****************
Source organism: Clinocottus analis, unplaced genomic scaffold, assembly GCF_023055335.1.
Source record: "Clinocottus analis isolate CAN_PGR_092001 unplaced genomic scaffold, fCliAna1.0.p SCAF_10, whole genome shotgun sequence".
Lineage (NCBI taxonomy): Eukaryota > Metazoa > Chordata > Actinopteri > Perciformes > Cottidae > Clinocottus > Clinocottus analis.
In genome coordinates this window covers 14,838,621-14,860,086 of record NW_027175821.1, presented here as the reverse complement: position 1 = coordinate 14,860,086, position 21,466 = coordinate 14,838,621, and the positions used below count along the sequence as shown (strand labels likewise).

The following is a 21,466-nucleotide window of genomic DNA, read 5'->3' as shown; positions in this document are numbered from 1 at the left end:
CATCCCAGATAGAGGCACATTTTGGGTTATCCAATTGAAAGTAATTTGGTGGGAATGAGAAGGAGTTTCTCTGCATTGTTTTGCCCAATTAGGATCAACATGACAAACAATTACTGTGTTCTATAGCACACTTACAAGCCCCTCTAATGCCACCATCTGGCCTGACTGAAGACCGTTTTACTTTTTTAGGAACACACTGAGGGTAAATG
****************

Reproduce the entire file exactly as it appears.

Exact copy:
Source organism: Clinocottus analis, unplaced genomic scaffold, assembly GCF_023055335.1.
Source record: "Clinocottus analis isolate CAN_PGR_092001 unplaced genomic scaffold, fCliAna1.0.p SCAF_10, whole genome shotgun sequence".
Lineage (NCBI taxonomy): Eukaryota > Metazoa > Chordata > Actinopteri > Perciformes > Cottidae > Clinocottus > Clinocottus analis.
In genome coordinates this window covers 14,838,621-14,860,086 of record NW_027175821.1, presented here as the reverse complement: position 1 = coordinate 14,860,086, position 21,466 = coordinate 14,838,621, and the positions used below count along the sequence as shown (strand labels likewise).

The following is a 21,466-nucleotide window of genomic DNA, read 5'->3' as shown; positions in this document are numbered from 1 at the left end:
CATCCCAGATAGAGGCACATTTTGGGTTATCCAATTGAAAGTAATTTGGTGGGAATGAGAAGGAGTTTCTCTGCATTGTTTTGCCCAATTAGGATCAACATGACAAACAATTACTGTGTTCTATAGCACACTTACAAGCCCCTCTAATGCCACCATCTGGCCTGACTGAAGACCGTTTTACTTTTTTAGGAACACACTGAGGGTAAATG